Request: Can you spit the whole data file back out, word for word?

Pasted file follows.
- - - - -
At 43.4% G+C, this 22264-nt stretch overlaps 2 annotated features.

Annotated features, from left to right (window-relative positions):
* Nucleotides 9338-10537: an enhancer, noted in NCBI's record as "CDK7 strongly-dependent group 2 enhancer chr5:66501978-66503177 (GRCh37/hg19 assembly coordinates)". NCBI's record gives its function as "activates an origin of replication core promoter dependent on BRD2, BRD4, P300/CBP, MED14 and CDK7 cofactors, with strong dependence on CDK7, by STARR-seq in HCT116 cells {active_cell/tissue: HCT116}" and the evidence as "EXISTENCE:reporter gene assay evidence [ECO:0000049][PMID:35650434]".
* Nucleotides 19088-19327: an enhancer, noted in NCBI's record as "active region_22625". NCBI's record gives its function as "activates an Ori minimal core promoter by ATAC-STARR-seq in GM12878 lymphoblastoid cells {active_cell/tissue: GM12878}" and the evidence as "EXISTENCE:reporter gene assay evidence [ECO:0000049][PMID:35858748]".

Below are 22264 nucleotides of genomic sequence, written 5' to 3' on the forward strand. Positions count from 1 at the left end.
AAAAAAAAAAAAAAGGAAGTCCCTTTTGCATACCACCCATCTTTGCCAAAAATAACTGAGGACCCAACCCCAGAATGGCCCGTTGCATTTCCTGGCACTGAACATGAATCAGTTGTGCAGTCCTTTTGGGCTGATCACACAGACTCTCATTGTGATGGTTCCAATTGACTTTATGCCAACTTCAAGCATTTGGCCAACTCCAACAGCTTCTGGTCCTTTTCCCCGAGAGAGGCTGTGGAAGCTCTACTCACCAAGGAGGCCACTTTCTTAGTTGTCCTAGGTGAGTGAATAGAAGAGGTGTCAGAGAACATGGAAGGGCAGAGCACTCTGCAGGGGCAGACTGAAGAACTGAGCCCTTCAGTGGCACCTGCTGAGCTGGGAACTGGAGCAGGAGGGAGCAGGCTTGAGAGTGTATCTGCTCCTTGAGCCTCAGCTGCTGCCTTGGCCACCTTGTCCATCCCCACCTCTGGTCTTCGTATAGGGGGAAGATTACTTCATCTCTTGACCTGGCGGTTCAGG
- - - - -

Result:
At 43.4% G+C, this 22264-nt stretch overlaps 2 annotated features.

Annotated features, from left to right (window-relative positions):
* Nucleotides 9338-10537: an enhancer, noted in NCBI's record as "CDK7 strongly-dependent group 2 enhancer chr5:66501978-66503177 (GRCh37/hg19 assembly coordinates)". NCBI's record gives its function as "activates an origin of replication core promoter dependent on BRD2, BRD4, P300/CBP, MED14 and CDK7 cofactors, with strong dependence on CDK7, by STARR-seq in HCT116 cells {active_cell/tissue: HCT116}" and the evidence as "EXISTENCE:reporter gene assay evidence [ECO:0000049][PMID:35650434]".
* Nucleotides 19088-19327: an enhancer, noted in NCBI's record as "active region_22625". NCBI's record gives its function as "activates an Ori minimal core promoter by ATAC-STARR-seq in GM12878 lymphoblastoid cells {active_cell/tissue: GM12878}" and the evidence as "EXISTENCE:reporter gene assay evidence [ECO:0000049][PMID:35858748]".

Below are 22264 nucleotides of genomic sequence, written 5' to 3' on the forward strand. Positions count from 1 at the left end.
AAAAAAAAAAAAAAGGAAGTCCCTTTTGCATACCACCCATCTTTGCCAAAAATAACTGAGGACCCAACCCCAGAATGGCCCGTTGCATTTCCTGGCACTGAACATGAATCAGTTGTGCAGTCCTTTTGGGCTGATCACACAGACTCTCATTGTGATGGTTCCAATTGACTTTATGCCAACTTCAAGCATTTGGCCAACTCCAACAGCTTCTGGTCCTTTTCCCCGAGAGAGGCTGTGGAAGCTCTACTCACCAAGGAGGCCACTTTCTTAGTTGTCCTAGGTGAGTGAATAGAAGAGGTGTCAGAGAACATGGAAGGGCAGAGCACTCTGCAGGGGCAGACTGAAGAACTGAGCCCTTCAGTGGCACCTGCTGAGCTGGGAACTGGAGCAGGAGGGAGCAGGCTTGAGAGTGTATCTGCTCCTTGAGCCTCAGCTGCTGCCTTGGCCACCTTGTCCATCCCCACCTCTGGTCTTCGTATAGGGGGAAGATTACTTCATCTCTTGACCTGGCGGTTCAGG